It is the somewhat gratifying lesson of Philip Tetlock's new book, "Expert Political Judgment: How Good Is It? How Can We Know?" (Princeton; $35), that people who make prediction their business—people who appear as experts on television, get quoted in newspaper articles, advise governments and businesses, and participate in punditry roundtables—are no better than the rest of us. When they're wrong, they're rarely held accountable, and they rarely admit it, either. They insist that they were just off on timing, or blindsided by an improbable event, or almost right, or wrong for the right reasons. They have the same repertoire of self-justifications that everyone has, and are no more inclined than anyone else to revise their beliefs about the way the world works, or ought to work, just because they made a mistake. No one is paying you for your gratuitous opinions about other people, but the experts are being paid, and Tetlock claims that the better known and more frequently quoted they are, the less reliable their guesses about the future are likely to be. The accuracy of an expert's predictions actually has an inverse relationship to his or her self-confidence, renown, and, beyond a certain point, depth of knowledge. People who follow current events by reading the papers and news magazines regularly can guess what is likely to happen about as accurately as the specialists whom the papers quote. Our system of expertise is completely inside out: it rewards bad judgments over good ones.

Gekko's Depression 2.0 Edumacation Thread
mikecane @ 12/20/2009 5:29:10 PM # Q
Like Alan Greenspan's laissez-faire running of the Fed.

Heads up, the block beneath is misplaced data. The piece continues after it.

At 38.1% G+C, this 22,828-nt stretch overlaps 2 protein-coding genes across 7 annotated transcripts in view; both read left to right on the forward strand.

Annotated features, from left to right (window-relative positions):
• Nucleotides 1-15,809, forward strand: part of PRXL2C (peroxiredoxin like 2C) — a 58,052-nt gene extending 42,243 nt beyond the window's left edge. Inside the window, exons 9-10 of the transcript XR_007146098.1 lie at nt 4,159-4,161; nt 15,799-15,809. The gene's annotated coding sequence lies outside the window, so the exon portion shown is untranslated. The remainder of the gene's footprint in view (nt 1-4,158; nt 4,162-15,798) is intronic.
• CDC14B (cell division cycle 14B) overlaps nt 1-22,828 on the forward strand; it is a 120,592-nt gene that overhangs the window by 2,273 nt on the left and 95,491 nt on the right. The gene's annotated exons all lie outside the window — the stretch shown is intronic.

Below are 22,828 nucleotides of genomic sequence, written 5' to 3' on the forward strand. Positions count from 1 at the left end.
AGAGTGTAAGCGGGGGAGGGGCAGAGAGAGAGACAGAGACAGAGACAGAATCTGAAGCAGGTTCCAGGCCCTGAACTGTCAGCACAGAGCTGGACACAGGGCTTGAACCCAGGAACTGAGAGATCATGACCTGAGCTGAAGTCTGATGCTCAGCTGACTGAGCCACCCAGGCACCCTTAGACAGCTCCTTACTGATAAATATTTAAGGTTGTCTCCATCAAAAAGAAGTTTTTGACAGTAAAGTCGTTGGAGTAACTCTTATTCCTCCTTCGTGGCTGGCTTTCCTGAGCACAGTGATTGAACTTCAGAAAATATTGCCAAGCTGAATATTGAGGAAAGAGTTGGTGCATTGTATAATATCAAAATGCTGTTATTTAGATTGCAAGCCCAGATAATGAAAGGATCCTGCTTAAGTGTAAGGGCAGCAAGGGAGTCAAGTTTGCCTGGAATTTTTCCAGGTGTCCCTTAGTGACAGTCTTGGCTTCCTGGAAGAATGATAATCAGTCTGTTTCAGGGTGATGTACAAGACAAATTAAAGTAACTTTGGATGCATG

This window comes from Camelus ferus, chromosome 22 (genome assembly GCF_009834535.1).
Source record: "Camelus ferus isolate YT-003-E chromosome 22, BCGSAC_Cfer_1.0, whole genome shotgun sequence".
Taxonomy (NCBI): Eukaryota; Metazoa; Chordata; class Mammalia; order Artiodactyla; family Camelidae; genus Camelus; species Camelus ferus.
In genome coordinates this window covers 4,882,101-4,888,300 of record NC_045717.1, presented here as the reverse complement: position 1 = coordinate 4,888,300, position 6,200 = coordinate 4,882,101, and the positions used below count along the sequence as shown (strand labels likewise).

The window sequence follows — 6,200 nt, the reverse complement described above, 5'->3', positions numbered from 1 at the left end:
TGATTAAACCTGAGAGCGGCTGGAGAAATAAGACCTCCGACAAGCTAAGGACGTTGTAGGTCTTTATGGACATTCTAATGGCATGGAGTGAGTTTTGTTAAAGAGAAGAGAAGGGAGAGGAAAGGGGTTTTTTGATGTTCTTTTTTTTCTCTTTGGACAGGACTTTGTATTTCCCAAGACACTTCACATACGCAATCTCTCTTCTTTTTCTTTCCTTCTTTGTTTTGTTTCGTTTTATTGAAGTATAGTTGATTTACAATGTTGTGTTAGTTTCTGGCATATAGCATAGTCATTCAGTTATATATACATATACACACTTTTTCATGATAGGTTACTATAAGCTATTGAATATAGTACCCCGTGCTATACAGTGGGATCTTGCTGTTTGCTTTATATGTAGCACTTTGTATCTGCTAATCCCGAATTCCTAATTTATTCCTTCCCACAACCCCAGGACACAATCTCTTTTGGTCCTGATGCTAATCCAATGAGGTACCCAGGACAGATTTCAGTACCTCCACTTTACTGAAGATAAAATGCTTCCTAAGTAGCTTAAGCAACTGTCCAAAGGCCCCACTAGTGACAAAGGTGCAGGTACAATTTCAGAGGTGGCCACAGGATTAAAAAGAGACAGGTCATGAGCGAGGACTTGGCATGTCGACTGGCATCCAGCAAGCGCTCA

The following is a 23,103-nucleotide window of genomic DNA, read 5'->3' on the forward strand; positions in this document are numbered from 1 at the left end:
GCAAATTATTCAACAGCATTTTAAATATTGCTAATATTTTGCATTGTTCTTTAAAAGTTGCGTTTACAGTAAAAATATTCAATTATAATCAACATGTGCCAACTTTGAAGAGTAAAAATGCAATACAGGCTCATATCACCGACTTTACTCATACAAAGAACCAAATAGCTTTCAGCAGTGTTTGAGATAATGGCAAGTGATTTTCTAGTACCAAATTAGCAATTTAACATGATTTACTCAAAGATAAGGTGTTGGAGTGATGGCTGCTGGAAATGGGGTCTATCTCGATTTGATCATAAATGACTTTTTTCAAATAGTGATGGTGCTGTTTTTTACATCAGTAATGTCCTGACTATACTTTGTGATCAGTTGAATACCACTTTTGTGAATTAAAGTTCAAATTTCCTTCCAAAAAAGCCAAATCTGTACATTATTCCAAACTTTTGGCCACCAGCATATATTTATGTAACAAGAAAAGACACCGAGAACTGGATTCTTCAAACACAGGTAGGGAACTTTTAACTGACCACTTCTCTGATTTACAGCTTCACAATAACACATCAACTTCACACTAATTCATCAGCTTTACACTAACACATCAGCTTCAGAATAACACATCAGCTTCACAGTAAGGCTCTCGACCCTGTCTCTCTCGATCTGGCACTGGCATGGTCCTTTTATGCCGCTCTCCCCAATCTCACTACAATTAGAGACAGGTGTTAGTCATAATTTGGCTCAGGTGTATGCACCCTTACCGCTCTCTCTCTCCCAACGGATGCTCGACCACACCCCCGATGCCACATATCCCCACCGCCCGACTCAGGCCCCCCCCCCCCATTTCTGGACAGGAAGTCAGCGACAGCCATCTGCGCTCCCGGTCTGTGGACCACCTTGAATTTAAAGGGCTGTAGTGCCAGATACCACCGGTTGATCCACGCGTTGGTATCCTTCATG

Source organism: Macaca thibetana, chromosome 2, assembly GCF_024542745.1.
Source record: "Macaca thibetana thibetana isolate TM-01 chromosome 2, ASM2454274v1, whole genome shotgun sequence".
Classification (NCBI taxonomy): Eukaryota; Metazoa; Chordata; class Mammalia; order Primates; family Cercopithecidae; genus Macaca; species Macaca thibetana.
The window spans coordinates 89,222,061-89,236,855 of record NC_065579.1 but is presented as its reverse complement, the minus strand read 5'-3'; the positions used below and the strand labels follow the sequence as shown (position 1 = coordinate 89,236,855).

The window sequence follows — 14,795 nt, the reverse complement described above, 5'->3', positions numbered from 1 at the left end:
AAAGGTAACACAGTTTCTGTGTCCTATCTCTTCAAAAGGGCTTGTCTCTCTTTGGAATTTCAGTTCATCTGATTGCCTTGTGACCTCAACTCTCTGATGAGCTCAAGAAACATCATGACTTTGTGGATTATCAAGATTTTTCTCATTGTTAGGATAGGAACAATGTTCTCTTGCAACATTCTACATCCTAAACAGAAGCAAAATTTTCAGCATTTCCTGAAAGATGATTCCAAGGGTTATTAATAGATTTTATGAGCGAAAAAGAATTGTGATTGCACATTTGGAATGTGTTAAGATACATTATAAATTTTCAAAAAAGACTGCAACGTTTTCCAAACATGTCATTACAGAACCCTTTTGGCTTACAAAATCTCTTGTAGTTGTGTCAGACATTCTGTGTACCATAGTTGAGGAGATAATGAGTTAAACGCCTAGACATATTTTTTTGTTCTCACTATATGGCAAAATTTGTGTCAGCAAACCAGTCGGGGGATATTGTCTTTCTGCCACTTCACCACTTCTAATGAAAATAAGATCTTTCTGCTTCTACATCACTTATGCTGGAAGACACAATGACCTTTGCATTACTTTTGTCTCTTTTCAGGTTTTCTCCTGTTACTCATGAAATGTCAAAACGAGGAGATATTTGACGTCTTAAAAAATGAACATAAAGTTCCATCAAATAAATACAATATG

Or was that good?

RE: Palm launches a NUKE: Project Ares
Gekko @ 12/20/2009 5:36:44 PM # Q

it's gonna be alright, hipster. America is not kaput and the world is not going to end.

"Amid this bad news, however, never forget that our country has faced far worse travails in the past. In the 20th Century alone, we dealt with two great wars (one of which we initially appeared to be losing); a dozen or so panics and recessions; virulent inflation that led to a 21 1⁄2% prime rate in 1980; and the Great Depression of the 1930s, when unemployment ranged between 15% and 25% for many years. America has had no shortage of challenges. Without fail, however, we've overcome them. In the face of those obstacles – and many others – the real standard of living for Americans improved nearly seven-fold during the 1900s, while the Dow Jones Industrials rose from 66 to 11,497. Compare the record of this period with the dozens of centuries during which humans secured only tiny gains, if any, in how they lived. Though the path has not been smooth, our economic system has worked extraordinarily well over time. It has unleashed human potential as no other system has, and it will continue to do so. America's best days lie ahead." – Warren Buffett

"Well, we have a complex financial system which we have proven that we can make mistakes. But more fundamental than that is the innovation, the fact that you can create new companies, that people are willing to take risk and invest, that there's great science going on. This country still has the best universities, the best science, and we're going to tune our system of capitalism, you know. The idea that you have a lot of short-term loans covering long-term needs, the amount of leverage that was there, there are definitely some lessons. But the fundamentals of the system, a marketplace-driven system where we invest in education and a great infrastructure for the long-term, that's continued. And, you know, I'll bet there are some inventions that took place in that fall in the darkest hour: People were working on new drugs, new chips, new robots and things to make life better for everyone in the decades ahead." – Bill Gates

RE: Palm launches a NUKE: Project Ares
abosco @ 12/20/2009 7:08:23 PM # M Q
Get ready for a three year bull run on the dollar. 1 USD = 1 EUR by 2012
RE: Palm launches a NUKE: Project Ares
nastebu @ 12/21/2009 12:48:04 AM # Q
On the America thing, my two cents: